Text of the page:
Trans candidate for Oklahoma House says Republican supporters say Kern is ‘on a different level’ from conservative constituents
DAVID TAFFET | Staff Writer firstname.lastname@example.org
OKLAHOMA CITY — The New York Times named several transgender candidates around the country as having a good chance of election. Among them was Brittany Novotny, running for the Oklahoma Legislature.
Other transgender candidates are running in more likely places like Hawaii, Oregon and California. Theresa Sparks, a candidate for San Francisco’s Board of Supervisors, is seeking the seat once held by Harvey Milk and is seen as the conservative candidate in the race.
Novotny’s district encompasses northern suburbs of Oklahoma City usually considered on the far end of the conservative spectrum. But she said this week her campaign is going well.
While Novotny stays on message, her Republican opponent, incumbent Rep. Sally Kern, rose to fame by calling gays a bigger problem than terrorism. The comment was especially harsh in a district that was home to many of the Oklahoma City bombing victims.
After media criticism every time she spoke about homosexuality, Kern agreed to stick to the issues rather than leveling personal attacks. However, a Kern supporter recently referred to Novotny as “a confused it.”
“The issues in my district are economic development, good jobs, roads and transportation, education,” Novotny said. “Teachers, technology, textbooks.”
Her district is usually characterized as Republican with a conservative incumbent.
Novotny said that isn’t a fair description of the area.
“It’s a moderate swing district,” she said, with an extremist incumbent.
She has been told that 48 percent in her area consider themselves moderate or liberal. People in the area are concerned with jobs, not her gender identity, she said.
“In knocking on 3,000 doors, it’s only come up once,” she said, referring to her gender identity.
Novotny said her Republican supporters have told her, “I’m conservative but Kern is on a different level.”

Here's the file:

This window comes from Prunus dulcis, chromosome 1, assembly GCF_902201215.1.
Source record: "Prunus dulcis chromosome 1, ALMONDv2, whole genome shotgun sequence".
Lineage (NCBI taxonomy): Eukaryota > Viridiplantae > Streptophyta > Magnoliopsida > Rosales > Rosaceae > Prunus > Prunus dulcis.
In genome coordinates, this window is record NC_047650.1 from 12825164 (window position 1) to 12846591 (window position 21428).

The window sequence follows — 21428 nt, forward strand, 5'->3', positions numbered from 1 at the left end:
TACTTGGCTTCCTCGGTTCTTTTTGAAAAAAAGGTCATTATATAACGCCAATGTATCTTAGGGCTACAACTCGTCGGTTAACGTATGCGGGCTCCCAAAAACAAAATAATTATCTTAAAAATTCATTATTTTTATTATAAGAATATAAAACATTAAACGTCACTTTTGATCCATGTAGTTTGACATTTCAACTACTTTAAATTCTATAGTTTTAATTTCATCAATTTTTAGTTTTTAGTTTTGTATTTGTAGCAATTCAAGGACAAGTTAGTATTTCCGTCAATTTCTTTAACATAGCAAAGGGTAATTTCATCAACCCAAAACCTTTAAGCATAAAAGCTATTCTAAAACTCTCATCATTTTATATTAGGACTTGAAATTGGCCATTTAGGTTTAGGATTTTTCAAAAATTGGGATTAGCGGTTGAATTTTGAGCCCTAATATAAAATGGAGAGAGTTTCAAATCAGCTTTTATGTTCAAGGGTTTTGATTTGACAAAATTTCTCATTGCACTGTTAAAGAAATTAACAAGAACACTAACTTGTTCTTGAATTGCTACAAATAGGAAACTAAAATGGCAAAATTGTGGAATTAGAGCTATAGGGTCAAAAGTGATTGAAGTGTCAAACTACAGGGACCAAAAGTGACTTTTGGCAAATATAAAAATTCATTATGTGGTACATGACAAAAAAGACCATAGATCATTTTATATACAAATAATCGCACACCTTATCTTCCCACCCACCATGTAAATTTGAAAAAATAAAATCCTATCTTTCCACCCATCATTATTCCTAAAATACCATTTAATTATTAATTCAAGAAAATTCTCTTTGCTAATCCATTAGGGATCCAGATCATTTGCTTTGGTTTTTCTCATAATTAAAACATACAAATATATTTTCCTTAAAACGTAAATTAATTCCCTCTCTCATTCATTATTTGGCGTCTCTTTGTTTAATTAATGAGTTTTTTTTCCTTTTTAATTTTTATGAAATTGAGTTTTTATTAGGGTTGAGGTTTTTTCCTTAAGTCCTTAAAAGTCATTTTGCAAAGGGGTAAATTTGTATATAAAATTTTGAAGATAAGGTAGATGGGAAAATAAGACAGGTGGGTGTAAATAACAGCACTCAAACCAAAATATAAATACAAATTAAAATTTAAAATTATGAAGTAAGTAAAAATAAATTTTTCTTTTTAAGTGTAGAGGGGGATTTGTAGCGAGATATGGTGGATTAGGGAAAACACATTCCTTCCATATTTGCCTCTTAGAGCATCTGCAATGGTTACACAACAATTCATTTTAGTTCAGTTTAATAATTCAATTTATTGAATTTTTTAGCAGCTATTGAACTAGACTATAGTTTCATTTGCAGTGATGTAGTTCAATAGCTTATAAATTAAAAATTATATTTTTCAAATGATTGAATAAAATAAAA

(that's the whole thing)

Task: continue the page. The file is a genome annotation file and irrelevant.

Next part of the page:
She believes that will be the margin of difference that will get her elected.
“We feel we have done a good job of sticking to the issues,” Novotny said.
In an interview last month, Houston Mayor Annise Parker commented on Novotny’s approach to the race by concentrating on issues.
“That’s how you win an election,” Parker said.
Novotny said she went to law school because of her interest in going into public service.
“Some thought I was going to be the LGBT candidate,” she said. “But I’ve always been interested in politics.”
Kern refused to debate Novotny in an open town hall forum. Instead they squared off on KFOR, the NBC affiliate in Oklahoma City, on the show Flash Point for 20 minutes.
The Daily Oklahoman, the state’s largest newspaper that is based in Oklahoma City, has declined to endorse in legislative races.
“But they’re not fans of my opponent,” Novotny said.
She spent 45 minutes with the editorial board and said they talked about her values and vision for Oklahoma.
Mara Keisling is the executive director of The National Center for Transgender Equality, an organization that does not endorse candidates. She commented on Novotny’s race and compared it to Parker’s Houston election.
“The people of Houston weren’t looking for a lesbian mayor,” she said. “They were looking for a competent mayor.”
She said the question to voters is: Can she do a better job?
She believes Novotny has a good chance of election because Kern “has a reputation of being controversial.”
Keisling said that if Novotny wins, it will be because people in Oklahoma are concerned about jobs and the economy and want a responsible and mature state representative.
“I never wanted my trans status to hold me back,” Novotny said.
She has out fundraised Kern. In the latest filing, Novotny reported $25,000 to Kern’s $14,000. She is ahead in total raised throughout the campaign as well and has 500 small donors, also more than her opponent.
“I’m real proud of the way we’ve run the campaign and I hope it pays off on Election Day,” she said.
If elected, she would become the first transgender state legislator in the country.
Her election watch party on Nov. 2 will be at the Holiday Inn on Old Route 66 in Bethany, Okla., the same location where she announced her candidacy more than a year ago.
This article appeared in the Dallas Voice print edition October 29, 2010